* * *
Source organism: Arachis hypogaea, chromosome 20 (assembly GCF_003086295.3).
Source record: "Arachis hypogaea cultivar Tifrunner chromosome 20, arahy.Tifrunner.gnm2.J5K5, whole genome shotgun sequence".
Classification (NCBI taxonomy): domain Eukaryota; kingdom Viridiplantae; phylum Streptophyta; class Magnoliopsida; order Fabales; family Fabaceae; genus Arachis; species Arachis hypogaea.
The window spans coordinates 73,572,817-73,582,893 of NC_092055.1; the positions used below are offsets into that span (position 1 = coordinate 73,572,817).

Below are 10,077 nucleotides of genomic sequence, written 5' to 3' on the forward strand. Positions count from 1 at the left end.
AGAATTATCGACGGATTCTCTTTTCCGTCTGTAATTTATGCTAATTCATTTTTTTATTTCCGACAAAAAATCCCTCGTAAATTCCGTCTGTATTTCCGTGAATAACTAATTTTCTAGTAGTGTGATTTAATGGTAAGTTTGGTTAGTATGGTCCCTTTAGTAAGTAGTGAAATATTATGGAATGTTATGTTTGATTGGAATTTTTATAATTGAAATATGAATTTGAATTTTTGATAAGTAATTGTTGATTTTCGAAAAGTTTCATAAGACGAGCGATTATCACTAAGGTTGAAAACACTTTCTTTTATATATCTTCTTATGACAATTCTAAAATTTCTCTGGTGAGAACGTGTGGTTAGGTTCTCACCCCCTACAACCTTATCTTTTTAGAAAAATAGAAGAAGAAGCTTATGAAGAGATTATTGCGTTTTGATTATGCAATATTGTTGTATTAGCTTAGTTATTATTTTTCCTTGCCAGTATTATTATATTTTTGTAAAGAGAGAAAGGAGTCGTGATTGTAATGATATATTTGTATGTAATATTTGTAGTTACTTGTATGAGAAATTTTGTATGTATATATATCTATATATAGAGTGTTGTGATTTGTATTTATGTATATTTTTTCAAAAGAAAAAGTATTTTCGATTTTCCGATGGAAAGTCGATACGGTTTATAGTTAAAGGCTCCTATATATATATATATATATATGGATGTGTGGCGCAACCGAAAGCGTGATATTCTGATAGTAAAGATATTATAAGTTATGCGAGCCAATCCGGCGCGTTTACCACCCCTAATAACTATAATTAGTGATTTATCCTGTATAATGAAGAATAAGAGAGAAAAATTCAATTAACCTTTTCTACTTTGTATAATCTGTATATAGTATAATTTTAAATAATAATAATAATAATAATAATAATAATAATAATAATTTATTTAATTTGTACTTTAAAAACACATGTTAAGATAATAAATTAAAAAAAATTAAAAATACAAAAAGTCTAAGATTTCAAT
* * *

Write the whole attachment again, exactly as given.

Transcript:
Source organism: Arachis hypogaea, chromosome 20 (assembly GCF_003086295.3).
Source record: "Arachis hypogaea cultivar Tifrunner chromosome 20, arahy.Tifrunner.gnm2.J5K5, whole genome shotgun sequence".
Classification (NCBI taxonomy): domain Eukaryota; kingdom Viridiplantae; phylum Streptophyta; class Magnoliopsida; order Fabales; family Fabaceae; genus Arachis; species Arachis hypogaea.
The window spans coordinates 73,572,817-73,582,893 of NC_092055.1; the positions used below are offsets into that span (position 1 = coordinate 73,572,817).

Below are 10,077 nucleotides of genomic sequence, written 5' to 3' on the forward strand. Positions count from 1 at the left end.
AGAATTATCGACGGATTCTCTTTTCCGTCTGTAATTTATGCTAATTCATTTTTTTATTTCCGACAAAAAATCCCTCGTAAATTCCGTCTGTATTTCCGTGAATAACTAATTTTCTAGTAGTGTGATTTAATGGTAAGTTTGGTTAGTATGGTCCCTTTAGTAAGTAGTGAAATATTATGGAATGTTATGTTTGATTGGAATTTTTATAATTGAAATATGAATTTGAATTTTTGATAAGTAATTGTTGATTTTCGAAAAGTTTCATAAGACGAGCGATTATCACTAAGGTTGAAAACACTTTCTTTTATATATCTTCTTATGACAATTCTAAAATTTCTCTGGTGAGAACGTGTGGTTAGGTTCTCACCCCCTACAACCTTATCTTTTTAGAAAAATAGAAGAAGAAGCTTATGAAGAGATTATTGCGTTTTGATTATGCAATATTGTTGTATTAGCTTAGTTATTATTTTTCCTTGCCAGTATTATTATATTTTTGTAAAGAGAGAAAGGAGTCGTGATTGTAATGATATATTTGTATGTAATATTTGTAGTTACTTGTATGAGAAATTTTGTATGTATATATATCTATATATAGAGTGTTGTGATTTGTATTTATGTATATTTTTTCAAAAGAAAAAGTATTTTCGATTTTCCGATGGAAAGTCGATACGGTTTATAGTTAAAGGCTCCTATATATATATATATATATATGGATGTGTGGCGCAACCGAAAGCGTGATATTCTGATAGTAAAGATATTATAAGTTATGCGAGCCAATCCGGCGCGTTTACCACCCCTAATAACTATAATTAGTGATTTATCCTGTATAATGAAGAATAAGAGAGAAAAATTCAATTAACCTTTTCTACTTTGTATAATCTGTATATAGTATAATTTTAAATAATAATAATAATAATAATAATAATAATAATAATAATTTATTTAATTTGTACTTTAAAAACACATGTTAAGATAATAAATTAAAAAAAATTAAAAATACAAAAAGTCTAAGATTTCAAT